As part of a larger commitment to building applications for the Internet of Things (IoT), SAP announced today at the SAP TechEd and d-code conference that it has formed an alliance with Volkswagen and Shell to create a connected car initiative that includes an integrated system for connected fueling of Volkswagen vehicles.
Making use of the APIs that SAP is exposing to provide access to a range of back-end services in the cloud that are being developed with Shell and Volkswagen, the ultimate goal is to make Shell the preferred fueling station for owners of Volkswagen vehicles, says Nils Herzberg, SAP's senior vice president for industry solutions. As part of that effort, the three companies plan to co-develop everything from customer loyalty to monitoring applications that track the performance of Volkswagen vehicles between stops for fuel.
Initially being piloted in Hannover, Germany, these applications are part of a major IoT foray that SAP is making via the cloud. Today the company also announced it has developed SAP Predictive Maintenance and Service through which it will collect a variety of sensor data that is exposed via open APIs. SAP is also using the analytics derived from that data to drive an SAP AR Service Technician mobile application that enables field technicians to complete work orders automatically generated by SAP Predictive Maintenance and Service in a hands-free environment that uses smart glasses.
In addition, SAP has created SAP Connected Logistics, a hub in the cloud that allows operators and others to monitor traffic and facilitate communication. SAP plans to integrate that software with a variety of back-end transportation management systems and an AR warehouse picker mobile application the company has already developed.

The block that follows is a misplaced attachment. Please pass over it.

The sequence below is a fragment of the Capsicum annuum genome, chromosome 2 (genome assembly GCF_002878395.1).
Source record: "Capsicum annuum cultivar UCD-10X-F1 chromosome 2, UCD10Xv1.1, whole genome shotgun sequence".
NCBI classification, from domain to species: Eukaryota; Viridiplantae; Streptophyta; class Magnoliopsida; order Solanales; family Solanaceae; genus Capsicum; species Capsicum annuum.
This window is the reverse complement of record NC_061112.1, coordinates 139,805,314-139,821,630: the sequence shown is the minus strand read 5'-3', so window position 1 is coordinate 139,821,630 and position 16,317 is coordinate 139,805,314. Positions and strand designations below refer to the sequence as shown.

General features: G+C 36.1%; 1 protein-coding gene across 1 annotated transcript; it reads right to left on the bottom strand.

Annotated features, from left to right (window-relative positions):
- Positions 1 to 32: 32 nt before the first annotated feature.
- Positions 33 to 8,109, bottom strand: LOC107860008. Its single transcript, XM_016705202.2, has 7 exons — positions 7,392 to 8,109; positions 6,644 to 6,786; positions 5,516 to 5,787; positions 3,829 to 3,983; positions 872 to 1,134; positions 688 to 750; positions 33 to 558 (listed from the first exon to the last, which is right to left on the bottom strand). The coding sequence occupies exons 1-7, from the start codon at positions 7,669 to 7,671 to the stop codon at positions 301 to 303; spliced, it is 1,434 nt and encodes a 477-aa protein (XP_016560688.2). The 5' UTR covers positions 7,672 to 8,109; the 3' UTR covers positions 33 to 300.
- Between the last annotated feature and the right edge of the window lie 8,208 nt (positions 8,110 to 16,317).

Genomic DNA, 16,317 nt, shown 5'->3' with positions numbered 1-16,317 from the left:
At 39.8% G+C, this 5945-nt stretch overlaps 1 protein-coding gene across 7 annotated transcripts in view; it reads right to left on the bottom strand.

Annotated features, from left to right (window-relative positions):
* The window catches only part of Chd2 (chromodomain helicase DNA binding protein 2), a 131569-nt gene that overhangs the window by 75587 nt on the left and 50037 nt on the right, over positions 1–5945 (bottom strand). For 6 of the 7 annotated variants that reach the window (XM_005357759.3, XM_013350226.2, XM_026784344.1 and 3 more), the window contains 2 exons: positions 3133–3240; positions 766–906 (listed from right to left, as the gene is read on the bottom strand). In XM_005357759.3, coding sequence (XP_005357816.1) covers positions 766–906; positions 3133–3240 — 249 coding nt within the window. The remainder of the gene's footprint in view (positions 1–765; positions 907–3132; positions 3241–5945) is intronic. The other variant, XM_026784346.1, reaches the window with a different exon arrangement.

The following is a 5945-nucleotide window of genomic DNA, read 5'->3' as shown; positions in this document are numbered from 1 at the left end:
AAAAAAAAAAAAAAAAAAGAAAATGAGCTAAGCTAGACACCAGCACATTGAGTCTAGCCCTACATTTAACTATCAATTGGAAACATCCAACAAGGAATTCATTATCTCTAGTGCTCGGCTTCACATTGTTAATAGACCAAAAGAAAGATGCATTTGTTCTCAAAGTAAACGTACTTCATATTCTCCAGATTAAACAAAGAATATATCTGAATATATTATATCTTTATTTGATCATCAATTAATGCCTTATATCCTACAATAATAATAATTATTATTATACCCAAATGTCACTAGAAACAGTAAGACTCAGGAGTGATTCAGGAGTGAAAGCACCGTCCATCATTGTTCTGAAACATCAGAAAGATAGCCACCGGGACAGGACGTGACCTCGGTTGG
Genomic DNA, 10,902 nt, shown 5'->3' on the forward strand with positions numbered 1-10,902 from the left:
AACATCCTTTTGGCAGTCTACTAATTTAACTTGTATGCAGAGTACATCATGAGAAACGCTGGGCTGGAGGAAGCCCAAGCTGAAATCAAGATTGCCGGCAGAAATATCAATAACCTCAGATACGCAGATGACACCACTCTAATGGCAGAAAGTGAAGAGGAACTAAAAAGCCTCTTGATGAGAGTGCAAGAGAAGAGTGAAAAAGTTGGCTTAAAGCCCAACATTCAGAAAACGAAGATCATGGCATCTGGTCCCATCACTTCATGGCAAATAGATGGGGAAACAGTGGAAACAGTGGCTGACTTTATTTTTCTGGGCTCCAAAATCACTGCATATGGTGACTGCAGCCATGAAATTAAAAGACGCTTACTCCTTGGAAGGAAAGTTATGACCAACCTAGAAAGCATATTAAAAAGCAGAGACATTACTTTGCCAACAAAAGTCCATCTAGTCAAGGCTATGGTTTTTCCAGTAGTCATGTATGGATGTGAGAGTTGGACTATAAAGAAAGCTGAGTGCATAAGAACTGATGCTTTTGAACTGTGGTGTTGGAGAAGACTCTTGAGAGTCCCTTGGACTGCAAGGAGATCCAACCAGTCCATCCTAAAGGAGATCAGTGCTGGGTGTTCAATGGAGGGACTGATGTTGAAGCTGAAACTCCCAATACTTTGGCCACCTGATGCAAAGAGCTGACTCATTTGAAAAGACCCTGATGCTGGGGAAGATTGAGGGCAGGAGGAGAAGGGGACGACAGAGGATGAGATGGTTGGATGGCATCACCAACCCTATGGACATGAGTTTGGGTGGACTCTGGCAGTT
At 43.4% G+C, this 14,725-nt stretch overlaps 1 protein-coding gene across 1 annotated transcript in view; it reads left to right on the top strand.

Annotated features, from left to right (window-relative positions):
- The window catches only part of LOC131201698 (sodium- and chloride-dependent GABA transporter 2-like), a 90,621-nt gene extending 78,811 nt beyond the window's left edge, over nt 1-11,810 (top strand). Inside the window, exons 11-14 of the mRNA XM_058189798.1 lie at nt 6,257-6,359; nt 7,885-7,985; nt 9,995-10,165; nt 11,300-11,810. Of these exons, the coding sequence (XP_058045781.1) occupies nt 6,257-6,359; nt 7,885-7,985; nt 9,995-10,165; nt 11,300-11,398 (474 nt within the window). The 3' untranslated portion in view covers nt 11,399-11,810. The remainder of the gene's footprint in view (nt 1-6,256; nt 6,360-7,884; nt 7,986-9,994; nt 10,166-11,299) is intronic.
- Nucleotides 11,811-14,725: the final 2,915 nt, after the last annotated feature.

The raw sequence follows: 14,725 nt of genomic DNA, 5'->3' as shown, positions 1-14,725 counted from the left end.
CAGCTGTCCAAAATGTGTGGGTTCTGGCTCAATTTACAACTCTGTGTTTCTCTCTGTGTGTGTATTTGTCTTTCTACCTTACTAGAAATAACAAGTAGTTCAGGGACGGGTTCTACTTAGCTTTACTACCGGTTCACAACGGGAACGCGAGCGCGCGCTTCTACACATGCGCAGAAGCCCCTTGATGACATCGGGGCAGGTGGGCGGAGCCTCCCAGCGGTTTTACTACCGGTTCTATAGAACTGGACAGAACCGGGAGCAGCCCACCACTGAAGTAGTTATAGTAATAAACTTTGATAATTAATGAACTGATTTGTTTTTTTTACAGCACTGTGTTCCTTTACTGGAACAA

Finally, SAP is releasing SAP Manufacturing Execution version 15.0, which now runs on the SAP in-memory computing platform.
Connected car applications are one of the primary areas in which IoT applications are initially going to be commercially deployed. But SAP also sees a need for a broad range of IoT applications that will invoke the SAP HANA platform running primarily in data centers managed by IBM. To that end, SAP also announced today that it is dedicating an additional 500 developers to building IoT applications.
But as Herzberg notes, none of those applications is likely to be built until all that IoT data finds some central repository in the cloud that makes all that information available to developers in a format they can actually consume.